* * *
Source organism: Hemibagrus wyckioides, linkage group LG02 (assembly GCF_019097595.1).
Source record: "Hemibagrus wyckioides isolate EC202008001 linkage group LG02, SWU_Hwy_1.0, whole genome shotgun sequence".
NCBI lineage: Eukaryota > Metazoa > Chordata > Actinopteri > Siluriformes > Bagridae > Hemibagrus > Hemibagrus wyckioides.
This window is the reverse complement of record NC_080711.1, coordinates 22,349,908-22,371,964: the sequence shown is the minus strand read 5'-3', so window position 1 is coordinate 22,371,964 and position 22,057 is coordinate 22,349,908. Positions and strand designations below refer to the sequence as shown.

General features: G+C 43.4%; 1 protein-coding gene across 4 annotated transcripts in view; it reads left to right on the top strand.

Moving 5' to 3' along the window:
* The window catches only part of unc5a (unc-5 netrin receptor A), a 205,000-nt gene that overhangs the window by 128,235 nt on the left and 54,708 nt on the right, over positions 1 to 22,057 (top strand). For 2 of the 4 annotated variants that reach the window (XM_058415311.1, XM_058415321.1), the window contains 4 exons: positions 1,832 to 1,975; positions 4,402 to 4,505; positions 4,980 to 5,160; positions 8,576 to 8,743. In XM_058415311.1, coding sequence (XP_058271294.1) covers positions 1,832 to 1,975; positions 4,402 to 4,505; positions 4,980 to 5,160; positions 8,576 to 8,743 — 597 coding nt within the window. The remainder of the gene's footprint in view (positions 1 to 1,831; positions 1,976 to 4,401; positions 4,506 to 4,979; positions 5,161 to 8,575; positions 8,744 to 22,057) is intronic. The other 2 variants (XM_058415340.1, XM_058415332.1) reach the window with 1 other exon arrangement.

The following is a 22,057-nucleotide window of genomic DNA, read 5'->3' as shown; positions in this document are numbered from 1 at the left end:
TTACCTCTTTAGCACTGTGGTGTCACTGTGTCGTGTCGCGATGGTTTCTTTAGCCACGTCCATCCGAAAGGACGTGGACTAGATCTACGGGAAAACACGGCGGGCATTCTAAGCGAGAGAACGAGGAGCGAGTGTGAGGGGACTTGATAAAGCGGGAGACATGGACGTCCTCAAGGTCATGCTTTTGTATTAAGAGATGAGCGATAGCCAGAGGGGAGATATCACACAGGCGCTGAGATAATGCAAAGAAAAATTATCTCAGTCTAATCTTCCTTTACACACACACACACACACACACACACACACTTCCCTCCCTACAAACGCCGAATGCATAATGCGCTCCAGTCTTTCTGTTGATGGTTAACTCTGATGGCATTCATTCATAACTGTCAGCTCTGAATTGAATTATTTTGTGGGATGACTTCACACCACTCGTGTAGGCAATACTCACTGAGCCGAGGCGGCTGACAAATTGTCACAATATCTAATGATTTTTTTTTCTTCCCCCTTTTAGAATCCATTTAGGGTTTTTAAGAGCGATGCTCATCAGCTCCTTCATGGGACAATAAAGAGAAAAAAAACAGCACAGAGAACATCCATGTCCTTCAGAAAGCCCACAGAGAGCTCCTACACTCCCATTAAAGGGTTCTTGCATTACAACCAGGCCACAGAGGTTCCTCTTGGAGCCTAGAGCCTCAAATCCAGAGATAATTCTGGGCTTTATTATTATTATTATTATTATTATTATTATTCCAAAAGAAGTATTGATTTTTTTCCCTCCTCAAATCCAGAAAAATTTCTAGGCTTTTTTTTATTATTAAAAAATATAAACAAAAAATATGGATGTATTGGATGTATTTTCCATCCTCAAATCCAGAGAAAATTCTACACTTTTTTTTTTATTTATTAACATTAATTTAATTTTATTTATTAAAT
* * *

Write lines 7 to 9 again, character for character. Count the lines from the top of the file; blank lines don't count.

* The window catches only part of unc5a (unc-5 netrin receptor A), a 205,000-nt gene that overhangs the window by 128,235 nt on the left and 54,708 nt on the right, over positions 1 to 22,057 (top strand). For 2 of the 4 annotated variants that reach the window (XM_058415311.1, XM_058415321.1), the window contains 4 exons: positions 1,832 to 1,975; positions 4,402 to 4,505; positions 4,980 to 5,160; positions 8,576 to 8,743. In XM_058415311.1, coding sequence (XP_058271294.1) covers positions 1,832 to 1,975; positions 4,402 to 4,505; positions 4,980 to 5,160; positions 8,576 to 8,743 — 597 coding nt within the window. The remainder of the gene's footprint in view (positions 1 to 1,831; positions 1,976 to 4,401; positions 4,506 to 4,979; positions 5,161 to 8,575; positions 8,744 to 22,057) is intronic. The other 2 variants (XM_058415340.1, XM_058415332.1) reach the window with 1 other exon arrangement.

The following is a 22,057-nucleotide window of genomic DNA, read 5'->3' as shown; positions in this document are numbered from 1 at the left end:
TTACCTCTTTAGCACTGTGGTGTCACTGTGTCGTGTCGCGATGGTTTCTTTAGCCACGTCCATCCGAAAGGACGTGGACTAGATCTACGGGAAAACACGGCGGGCATTCTAAGCGAGAGAACGAGGAGCGAGTGTGAGGGGACTTGATAAAGCGGGAGACATGGACGTCCTCAAGGTCATGCTTTTGTATTAAGAGATGAGCGATAGCCAGAGGGGAGATATCACACAGGCGCTGAGATAATGCAAAGAAAAATTATCTCAGTCTAATCTTCCTTTACACACACACACACACACACACACACACACTTCCCTCCCTACAAACGCCGAATGCATAATGCGCTCCAGTCTTTCTGTTGATGGTTAACTCTGATGGCATTCATTCATAACTGTCAGCTCTGAATTGAATTATTTTGTGGGATGACTTCACACCACTCGTGTAGGCAATACTCACTGAGCCGAGGCGGCTGACAAATTGTCACAATATCTAATGATTTTTTTTTCTTCCCCCTTTTAGAATCCATTTAGGGTTTTTAAGAGCGATGCTCATCAGCTCCTTCATGGGACAATAAAGAGAAAAAAAACAGCACAGAGAACATCCATGTCCTTCAGAAAGCCCACAGAGAGCTCCTACACTCCCATTAAAGGGTTCTTGCATTACAACCAGGCCACAGAGGTTCCTCTTGGAGCCTAGAGCCTCAAATCCAGAGATAATTCTGGGCTTTATTATTATTATTATTATTATTATTATTATTCCAAAAGAAGTATTGATTTTTTTCCCTCCTCAAATCCAGAAAAATTTCTAGGCTTTTTTTTATTATTAAAAAATATAAACAAAAAATATGGATGTATTGGATGTATTTTCCATCCTCAAATCCAGAGAAAATTCTACACTTTTTTTTTTATTTATTAACATTAATTTAATTTTATTTATTAAAT